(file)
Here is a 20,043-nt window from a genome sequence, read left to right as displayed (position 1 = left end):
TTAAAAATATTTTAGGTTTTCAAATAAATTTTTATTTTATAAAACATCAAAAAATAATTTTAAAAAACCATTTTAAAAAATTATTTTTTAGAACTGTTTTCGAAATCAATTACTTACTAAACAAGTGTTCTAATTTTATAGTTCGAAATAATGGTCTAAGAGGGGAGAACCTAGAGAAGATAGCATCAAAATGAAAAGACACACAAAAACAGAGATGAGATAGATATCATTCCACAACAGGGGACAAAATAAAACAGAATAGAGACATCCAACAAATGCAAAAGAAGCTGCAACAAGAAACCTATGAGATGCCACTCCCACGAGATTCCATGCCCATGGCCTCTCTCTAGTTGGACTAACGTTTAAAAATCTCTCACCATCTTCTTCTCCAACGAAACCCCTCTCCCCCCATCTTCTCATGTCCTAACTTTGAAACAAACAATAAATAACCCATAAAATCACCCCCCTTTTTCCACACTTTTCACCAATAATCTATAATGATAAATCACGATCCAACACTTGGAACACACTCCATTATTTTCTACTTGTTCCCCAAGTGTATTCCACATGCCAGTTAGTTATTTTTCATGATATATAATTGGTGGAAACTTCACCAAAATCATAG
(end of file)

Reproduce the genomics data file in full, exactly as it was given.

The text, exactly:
Here is a 20,043-nt window from a genome sequence, read left to right as displayed (position 1 = left end):
TTAAAAATATTTTAGGTTTTCAAATAAATTTTTATTTTATAAAACATCAAAAAATAATTTTAAAAAACCATTTTAAAAAATTATTTTTTAGAACTGTTTTCGAAATCAATTACTTACTAAACAAGTGTTCTAATTTTATAGTTCGAAATAATGGTCTAAGAGGGGAGAACCTAGAGAAGATAGCATCAAAATGAAAAGACACACAAAAACAGAGATGAGATAGATATCATTCCACAACAGGGGACAAAATAAAACAGAATAGAGACATCCAACAAATGCAAAAGAAGCTGCAACAAGAAACCTATGAGATGCCACTCCCACGAGATTCCATGCCCATGGCCTCTCTCTAGTTGGACTAACGTTTAAAAATCTCTCACCATCTTCTTCTCCAACGAAACCCCTCTCCCCCCATCTTCTCATGTCCTAACTTTGAAACAAACAATAAATAACCCATAAAATCACCCCCCTTTTTCCACACTTTTCACCAATAATCTATAATGATAAATCACGATCCAACACTTGGAACACACTCCATTATTTTCTACTTGTTCCCCAAGTGTATTCCACATGCCAGTTAGTTATTTTTCATGATATATAATTGGTGGAAACTTCACCAAAATCATAG